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Envisioning The Concept of Irretrievable Breakdown of Marriage

Written by: Pratim Sarkar Lecturer-in-Law, Haldia Law College - West Bengal
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  • Marriages, as they define, are made in heaven and solemnized on earth. It is a sacrament for Hindus, a sanctified contract for Muslims and a sacred knot for Christians. Husbands and wives vow for each other, yet there have been innumerable cases of betrayals by the spouses.

    The complexity of modern society and its possible consequences such as fast changing socio economic conditions, the disintegration of the joint family structure, the rapid development of industrialization and urbanization, education and employment and laws giving equal status and rights to women, led a tremendous impact on the institution of marriage. Few decades ago divorce was considered as an evil, the grounds of divorce were very limited and it was sought only under compelling circumstances. Positions have however, changed now. Marriage is no longer treated as an indissoluble union. In fact, there has been a considerable legislative and judicial interference in the sphere of matrimonial laws during the past few decades all over the world. In view of the changing times, divorce laws are being substantially modified and liberalized.

    It was first in the Hindu Marriage Act, a form of irretrievable breakdown of marriage theory was introduced through the amendment of 1976, by which clauses (i) and (ii) have been inserted.

    Bombay High Court in one occasion remarked: The enactment of Sec. 13(1A) is a legislative recognition of the principle that in the interest of society if there has been a breakdown of the marriage there is no purpose in keeping the parties tied down to each other.

    Section 13(1A) provides:

    Either party to a marriage, whether solemnized before or after the commencement of this Act, may also present a petition for dissolution of marriage by a decree of divorce on the ground-
    (i) that there has been no resumption of cohabitation as between the parties to the marriage for a period of one year or upward after the decree for restitution of conjugal rights in a proceeding to which they were parties.
    (ii) that there has been no restitution of conjugal rights as between the parties to the marriage for a period of one year or upward after the passing of a decree for restitution of conjugal rights in a proceeding to which they were parties.

    A further initiative towards the recognition of the principle of breakdown was the introduction of mutual consent as a ground of divorce in 1976 by incorporating Sec. 13B in the Hindu Marriage act.

    The Law Commission in its Seventy-First Report submitted in 1978, strongly recommended to introduce breakdown of marriage as a ground for divorce in addition to fault grounds in the divorce law. When parties are living separate for a consecutive period of three years or more with no prospect of reconciliation, it definitely indicates, the breakdown of that marriage. Reports also recommended certain safeguards to check unbridled divorces. Not only the Law Commission, jurists, academicians and the courts have also been making plea for introducing this ground in the matrimonial laws.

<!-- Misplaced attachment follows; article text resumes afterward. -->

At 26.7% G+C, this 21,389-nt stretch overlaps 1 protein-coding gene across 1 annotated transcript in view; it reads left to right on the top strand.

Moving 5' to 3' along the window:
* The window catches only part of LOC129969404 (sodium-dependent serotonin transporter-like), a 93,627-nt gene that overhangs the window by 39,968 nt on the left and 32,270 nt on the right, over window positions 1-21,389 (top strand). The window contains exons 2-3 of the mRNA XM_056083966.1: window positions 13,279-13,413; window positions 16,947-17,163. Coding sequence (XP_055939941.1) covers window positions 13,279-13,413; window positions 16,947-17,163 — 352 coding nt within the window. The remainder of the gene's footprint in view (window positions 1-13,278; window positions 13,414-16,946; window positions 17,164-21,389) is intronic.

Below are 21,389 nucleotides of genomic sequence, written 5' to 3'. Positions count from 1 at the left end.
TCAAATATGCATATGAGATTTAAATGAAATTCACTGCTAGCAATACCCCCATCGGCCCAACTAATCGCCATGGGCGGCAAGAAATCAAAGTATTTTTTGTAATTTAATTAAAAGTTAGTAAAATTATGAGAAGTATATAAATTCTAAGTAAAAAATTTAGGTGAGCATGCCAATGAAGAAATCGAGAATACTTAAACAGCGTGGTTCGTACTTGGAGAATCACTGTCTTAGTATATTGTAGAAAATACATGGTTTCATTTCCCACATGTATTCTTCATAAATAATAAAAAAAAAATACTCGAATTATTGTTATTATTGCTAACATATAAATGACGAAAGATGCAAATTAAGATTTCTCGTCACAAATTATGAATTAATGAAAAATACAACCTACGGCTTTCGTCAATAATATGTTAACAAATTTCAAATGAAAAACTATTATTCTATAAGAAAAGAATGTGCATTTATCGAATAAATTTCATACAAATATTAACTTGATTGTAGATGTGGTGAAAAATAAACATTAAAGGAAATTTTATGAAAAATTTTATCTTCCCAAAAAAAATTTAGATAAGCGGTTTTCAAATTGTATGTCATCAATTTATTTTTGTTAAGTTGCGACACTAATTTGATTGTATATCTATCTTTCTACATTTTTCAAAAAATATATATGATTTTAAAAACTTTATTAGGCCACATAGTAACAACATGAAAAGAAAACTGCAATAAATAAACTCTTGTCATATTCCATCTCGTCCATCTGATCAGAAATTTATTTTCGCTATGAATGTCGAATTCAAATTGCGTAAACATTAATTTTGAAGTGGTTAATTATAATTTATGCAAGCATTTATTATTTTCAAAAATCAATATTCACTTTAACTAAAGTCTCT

In the year of 1981, a Bill was introduced to give effect irretrievable breakdown as a ground for divorce, but it did not accept as some scholars apprehended that unscrupulous husband would desert their wives and take advantage of this provision.

    Several cases have been decided by the courts, where the marriage was in fact, utterly broken but the courts applying the technicalities of the law , subsisted the marriage tie and could give any meaningful relief to the parties.

    One view can be cited against including the item irretrievable breakdown of marriage as one of the grounds of dissolution of marriage is that there is a risk in giving recognition to a situation where the marriage would be deemed to have been broken down. Such a unilateral act, unless made an issue by the wronged spouse, cannot be deemed to be a valid ground to take away the legal right, which has accrued by solemnization of marriage at the instance of the spouse who is found guilty of any wrong.

    In Asha v. Krishna Lal (1990 Del.1), Delhi High Court held that irretrievable breakdown of marriage is not contemplated to be one of the grounds for dissolution of marriage. Thus by itself it can not be taken to be a ground for decree of dissolution of marriage.

    Similar view has been taken in Smita Dilip Rane v. Dilip Dattaram Rane (AIR1990 Bom.84), wherein it has been laid down that simply because the marriage has broken down and the parties can not live together, a decree for divorce can not be granted if the statute does not specifically provide for that. In Suresh Prasad Sharma v. Rambai Sharma [1 (1999) DMC311(MP)], also, divorce was refused on the plea of absence of the irretrievable breakdown ground.

    Later on, the judiciary has been adopting a more liberal and practical approach and several judgments of different courts prove the fact that they no longer stick to the traditional notion of inviolability of the marriage tie.

    One of the cases relating to irretrievable breakdown of marriage, is V. Bhagat v. D v. Bhagat (AIR1994 SC710), the apex court observed, irretrievable breakdown of the marriage is not a ground by itself. But while ascertaining the evidence on record to determine whether the ground alleged are made out and in determining the relief to be granted, the said circumstances can certainly be borne in mind. The usual step as the one taken by us herein can be resorted only to clear up an insoluble mess, when the court finds it in the interest of both the parties.

    In Sanghamitra Singh v. Kailash Singh (AIR2001 Ori.151), the husband sought divorce. The wife informed the court that the husband had already clandestinely married another lady, and a criminal case had already been filed against him. Granting the divorce the court observed: